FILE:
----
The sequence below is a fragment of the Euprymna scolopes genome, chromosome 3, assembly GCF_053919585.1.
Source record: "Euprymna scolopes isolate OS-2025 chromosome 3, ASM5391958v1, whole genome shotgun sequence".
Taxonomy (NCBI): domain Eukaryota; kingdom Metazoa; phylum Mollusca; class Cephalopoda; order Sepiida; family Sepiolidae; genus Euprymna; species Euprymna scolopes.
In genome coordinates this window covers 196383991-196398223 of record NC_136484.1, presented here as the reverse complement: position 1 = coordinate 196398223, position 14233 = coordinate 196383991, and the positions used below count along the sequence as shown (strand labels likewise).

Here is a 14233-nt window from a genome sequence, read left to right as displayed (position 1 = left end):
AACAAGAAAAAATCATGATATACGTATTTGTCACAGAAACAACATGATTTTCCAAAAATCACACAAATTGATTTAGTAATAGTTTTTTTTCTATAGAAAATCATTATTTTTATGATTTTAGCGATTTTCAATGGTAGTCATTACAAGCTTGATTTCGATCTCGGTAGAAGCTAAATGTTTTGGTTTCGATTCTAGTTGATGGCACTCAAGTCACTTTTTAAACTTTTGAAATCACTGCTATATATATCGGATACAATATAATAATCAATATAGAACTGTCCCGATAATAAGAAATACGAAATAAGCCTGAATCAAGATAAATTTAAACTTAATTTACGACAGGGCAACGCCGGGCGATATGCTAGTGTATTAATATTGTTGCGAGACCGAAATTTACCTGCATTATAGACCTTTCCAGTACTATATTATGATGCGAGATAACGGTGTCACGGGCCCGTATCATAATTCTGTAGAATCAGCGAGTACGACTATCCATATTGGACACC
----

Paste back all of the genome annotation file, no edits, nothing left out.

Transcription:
The sequence below is a fragment of the Euprymna scolopes genome, chromosome 3, assembly GCF_053919585.1.
Source record: "Euprymna scolopes isolate OS-2025 chromosome 3, ASM5391958v1, whole genome shotgun sequence".
Taxonomy (NCBI): domain Eukaryota; kingdom Metazoa; phylum Mollusca; class Cephalopoda; order Sepiida; family Sepiolidae; genus Euprymna; species Euprymna scolopes.
In genome coordinates this window covers 196383991-196398223 of record NC_136484.1, presented here as the reverse complement: position 1 = coordinate 196398223, position 14233 = coordinate 196383991, and the positions used below count along the sequence as shown (strand labels likewise).

Here is a 14233-nt window from a genome sequence, read left to right as displayed (position 1 = left end):
AACAAGAAAAAATCATGATATACGTATTTGTCACAGAAACAACATGATTTTCCAAAAATCACACAAATTGATTTAGTAATAGTTTTTTTTCTATAGAAAATCATTATTTTTATGATTTTAGCGATTTTCAATGGTAGTCATTACAAGCTTGATTTCGATCTCGGTAGAAGCTAAATGTTTTGGTTTCGATTCTAGTTGATGGCACTCAAGTCACTTTTTAAACTTTTGAAATCACTGCTATATATATCGGATACAATATAATAATCAATATAGAACTGTCCCGATAATAAGAAATACGAAATAAGCCTGAATCAAGATAAATTTAAACTTAATTTACGACAGGGCAACGCCGGGCGATATGCTAGTGTATTAATATTGTTGCGAGACCGAAATTTACCTGCATTATAGACCTTTCCAGTACTATATTATGATGCGAGATAACGGTGTCACGGGCCCGTATCATAATTCTGTAGAATCAGCGAGTACGACTATCCATATTGGACACC